1. I agree with the opinion of my learned brother. I see no valid reason why the decision of this Court in 1872 to be found in 7 M.H.C.R. (Rulings, Appendix, p.1) which has stood since 1872 should be dissented from. The, interpretation put upon the Articles in question in Nandi Lal A grant v. Jogendra Chandra Dutta (1923) 28 CWN 403. seems to me to work an obvious injustice. This Court's Interpretation of the rule seems also to have found acceptance in Bombay In re Manohar G. Tambekar I L R (1879) B 26. I also agree with my learned brother's remarks on the question of mesne profits.
2. The fee levied by the office is right.
The point for decision in this reference is what is the proper stamp fee to be levied on the review application in C. M P. No. 140 of 1925? This was an application for review of a judgment in second appeal. The judgment in that appeal was passed before the increase in the Court-fees under the amended Court Fees Act of 1922 came into force. The review application was put in after that amended Act had been passed. The first question is whether the rate of fee to be levied is under the old Act or under the amended Act. Under Schedule I, Articles 4 and 5, the Court-fee for application for review of judgment Is either the whole or half of 'the fee leviable on the plaint or memorandum of appeal' and the decision turns on the interpretation of that phrase.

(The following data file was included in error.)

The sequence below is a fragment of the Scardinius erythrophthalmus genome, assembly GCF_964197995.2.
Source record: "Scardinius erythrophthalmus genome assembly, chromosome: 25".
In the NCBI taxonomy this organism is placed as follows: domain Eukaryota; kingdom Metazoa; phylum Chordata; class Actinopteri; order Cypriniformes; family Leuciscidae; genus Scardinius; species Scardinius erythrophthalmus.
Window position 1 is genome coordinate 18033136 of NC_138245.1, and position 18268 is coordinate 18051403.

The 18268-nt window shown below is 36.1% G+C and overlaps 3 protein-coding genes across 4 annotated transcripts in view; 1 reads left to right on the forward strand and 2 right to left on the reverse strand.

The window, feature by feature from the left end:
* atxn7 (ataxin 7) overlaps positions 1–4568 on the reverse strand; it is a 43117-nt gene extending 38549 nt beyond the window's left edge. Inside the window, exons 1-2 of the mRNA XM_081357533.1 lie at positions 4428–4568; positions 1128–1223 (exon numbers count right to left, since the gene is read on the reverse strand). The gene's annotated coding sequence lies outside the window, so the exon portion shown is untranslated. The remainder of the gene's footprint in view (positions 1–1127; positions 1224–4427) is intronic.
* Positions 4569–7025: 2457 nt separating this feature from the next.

3. It may be construed in at least four different ways
(1) as the fee actually levied on the plaint or memorandum of appeal when admitted;
(2) as the proper fee to be levied on the plaint or memorandum of appeal at the time of presentation thereof;
(3) as the fee which would have been properly levied on the plaint or memorandum of appeal if that had been put in at the time of the presentation of the application for review; and
(4) as the proper fee to be levied if the applicant for review were then putting in a plaint or memorandum of appeal for the same relief.
4. As to 1 it seems clear that it is not a proper construction of the phrase. In the case of a suit or appeal in forma pauperis no fee is actually levied on admission. Again the Court of appeal may in certain circumstances increase or decrease the fee actually paid, and it is clearly more reasonable to suppose that the Legislature meant the fee which was the proper fee to be levied and not the fee actually levied.
5. As to 2, an adherence to this construction would mean that, even though the review application only related to a small portion of the relief asked for in the plaint or memo of appeal, the applicant for review would have to pay the full stamp paid on the plaint or memorandum of appeal. This again seems to me hardly acceptable. This view, however, has found favour in the Calcutta High Court see Nandi Lal A gram v. Jogendra Chandra Dutta (1923) 28 C W N 403 which refuses to follow an earlier decision of this Court, 7 M.H.C.R., Appendix, p. 1, to which I shall allude later on. Such a construction would in this Court at least make an application for review much more expensive than an appeal.